Ulla-Carin felt loved in that final year. Her relationships intensified. "I am closer to my husband than ever before," she wrote. "Closer to myself." She describes going out to a restaurant with Olle, the comfortable nature of the silence between them, because she can no longer talk. Unselfconsciously, she describes him wiping food from her chin. "There are no more words," she writes. "Only the truth remains."
AS ULLA-CARIN'S voice grew dimmer, paradoxically her words grew louder. As her body deteriorated, her spirit grew stronger. "As long as my thoughts are free, I am inviolable," she wrote. "I can think freely and am therefore independent. Nobody can reach my soul."
She had sadness about her approaching death, but no fear. "She was not frightened of death; she was frightened of being alone," says Ulrica. "But when she realised we wouldn't leave her, I think she was quite comfortable with that."
In her memoir, there is a kind of spiritual searching. "I think she had her own faith, her own belief in God, but it wasn't conventional. I think she was too much of a journalist, too critical, to accept the facts that Christians do. I think she believed there must be something higher, but it doesn't need to be a person called God."
It is a year since Ulla-Carin died, on March 10, 2004. "It was a beautiful moment," says Ulrica simply. "She was so beautiful when she died. If it had been a different way, perhaps I would have been afraid. But I wasn't afraid. It was so natural. I had one thought as she passed away. I thought, 'Okay, this is what it must be like to give birth to something.' I don't know how it is to give birth to a child, but I thought it must be a huge feeling of being part of... being human. Fantastic and just highly religious almost."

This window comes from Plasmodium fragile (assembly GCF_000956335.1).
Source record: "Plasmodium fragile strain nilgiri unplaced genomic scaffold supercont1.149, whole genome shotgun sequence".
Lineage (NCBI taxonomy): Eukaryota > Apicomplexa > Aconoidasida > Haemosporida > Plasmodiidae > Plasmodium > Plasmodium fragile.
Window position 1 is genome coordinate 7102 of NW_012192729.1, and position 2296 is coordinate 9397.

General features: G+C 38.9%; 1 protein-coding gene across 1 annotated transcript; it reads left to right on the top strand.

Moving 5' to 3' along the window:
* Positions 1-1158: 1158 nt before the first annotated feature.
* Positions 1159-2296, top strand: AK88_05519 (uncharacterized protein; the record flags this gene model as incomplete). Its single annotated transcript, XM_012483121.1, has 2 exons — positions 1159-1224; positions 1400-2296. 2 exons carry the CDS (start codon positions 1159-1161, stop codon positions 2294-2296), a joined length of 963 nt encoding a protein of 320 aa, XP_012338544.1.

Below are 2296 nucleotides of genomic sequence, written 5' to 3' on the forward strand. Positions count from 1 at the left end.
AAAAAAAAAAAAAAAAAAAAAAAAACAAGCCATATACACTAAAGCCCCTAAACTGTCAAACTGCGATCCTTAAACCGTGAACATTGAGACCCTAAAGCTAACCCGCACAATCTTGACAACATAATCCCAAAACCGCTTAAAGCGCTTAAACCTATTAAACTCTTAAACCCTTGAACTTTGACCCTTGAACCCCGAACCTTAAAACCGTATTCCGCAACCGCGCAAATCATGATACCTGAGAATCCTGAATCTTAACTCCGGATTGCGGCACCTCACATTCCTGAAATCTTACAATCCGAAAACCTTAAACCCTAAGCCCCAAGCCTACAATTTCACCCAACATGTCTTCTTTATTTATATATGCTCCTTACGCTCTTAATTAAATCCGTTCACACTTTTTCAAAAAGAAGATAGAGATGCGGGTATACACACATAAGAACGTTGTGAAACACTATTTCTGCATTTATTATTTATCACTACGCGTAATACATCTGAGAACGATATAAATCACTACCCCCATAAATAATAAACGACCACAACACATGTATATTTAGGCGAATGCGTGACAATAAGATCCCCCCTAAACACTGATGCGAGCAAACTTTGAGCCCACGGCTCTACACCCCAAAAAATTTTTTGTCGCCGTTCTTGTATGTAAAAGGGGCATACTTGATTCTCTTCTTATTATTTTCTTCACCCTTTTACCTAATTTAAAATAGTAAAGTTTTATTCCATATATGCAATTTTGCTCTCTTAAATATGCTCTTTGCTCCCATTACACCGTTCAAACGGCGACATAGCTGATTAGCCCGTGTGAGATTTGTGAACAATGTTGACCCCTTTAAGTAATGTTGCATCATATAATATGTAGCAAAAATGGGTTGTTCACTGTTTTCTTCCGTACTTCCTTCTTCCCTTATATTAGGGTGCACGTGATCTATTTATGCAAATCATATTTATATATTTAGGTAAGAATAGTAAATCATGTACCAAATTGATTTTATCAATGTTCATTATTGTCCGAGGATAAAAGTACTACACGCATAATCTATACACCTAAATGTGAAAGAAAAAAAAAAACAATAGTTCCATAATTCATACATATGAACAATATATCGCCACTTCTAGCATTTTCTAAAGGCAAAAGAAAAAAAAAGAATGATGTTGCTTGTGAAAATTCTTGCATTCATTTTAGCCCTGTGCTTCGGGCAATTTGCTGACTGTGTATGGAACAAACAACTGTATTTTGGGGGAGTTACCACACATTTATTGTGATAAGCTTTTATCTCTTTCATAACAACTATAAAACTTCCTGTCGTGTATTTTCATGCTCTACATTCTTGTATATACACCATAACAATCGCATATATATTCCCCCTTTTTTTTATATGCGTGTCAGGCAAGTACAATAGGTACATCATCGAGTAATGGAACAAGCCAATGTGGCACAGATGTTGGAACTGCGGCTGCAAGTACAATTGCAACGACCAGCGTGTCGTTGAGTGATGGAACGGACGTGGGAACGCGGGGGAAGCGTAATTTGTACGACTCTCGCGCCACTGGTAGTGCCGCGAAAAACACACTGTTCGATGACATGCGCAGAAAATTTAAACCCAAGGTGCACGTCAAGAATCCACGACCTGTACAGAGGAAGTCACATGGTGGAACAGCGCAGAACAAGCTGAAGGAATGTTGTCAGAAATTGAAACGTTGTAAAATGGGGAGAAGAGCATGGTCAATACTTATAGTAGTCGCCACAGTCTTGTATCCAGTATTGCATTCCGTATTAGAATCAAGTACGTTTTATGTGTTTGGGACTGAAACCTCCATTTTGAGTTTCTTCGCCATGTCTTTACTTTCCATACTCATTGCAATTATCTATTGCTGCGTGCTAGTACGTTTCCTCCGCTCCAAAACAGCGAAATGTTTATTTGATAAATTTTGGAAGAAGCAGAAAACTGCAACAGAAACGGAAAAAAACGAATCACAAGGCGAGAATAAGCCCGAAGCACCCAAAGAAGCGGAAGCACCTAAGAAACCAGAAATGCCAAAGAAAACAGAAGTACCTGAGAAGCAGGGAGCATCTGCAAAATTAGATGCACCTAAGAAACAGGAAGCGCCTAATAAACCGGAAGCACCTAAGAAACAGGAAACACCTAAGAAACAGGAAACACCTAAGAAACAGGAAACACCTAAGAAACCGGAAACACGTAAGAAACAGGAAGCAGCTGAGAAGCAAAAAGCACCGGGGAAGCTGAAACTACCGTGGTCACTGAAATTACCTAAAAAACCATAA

She remembers little of the funeral, it was so traumatic. But she does feel that her mother's voice is with her still. "I've talked to my brothers and sisters, and all of us agree that she is within us. We can talk to her. I know that Pontus sometimes talks to her. Not talks like we talk now, but inside our heads. I think I get answers. It's just a feeling I have, a feeling inside. I think that parents... You are so close to them you can almost feel them when they are near. It is very hard to describe, a very abstract feeling. I just know sometimes she comes." She smiles. "I know, even now, she's here now."
It does not surprise me that Ulrica feels her mother here as we talk. Ulla-Carin's voice is powerful still, and resonant. She was not reduced to a whisper. It is too soon for Ulrica to say what her mother's legacy to her children is. But perhaps it lies somewhere in the word of Ulrica's sister Carin. "You are more alive than many other people," she told her mother when she was dying. "because you make the most of your time and live every second of your life filled with love. In your dying, you teach me how to live."
• Rowing Without Oars, by Ulla-Carin Lindquist, is out now (John Murray, £10)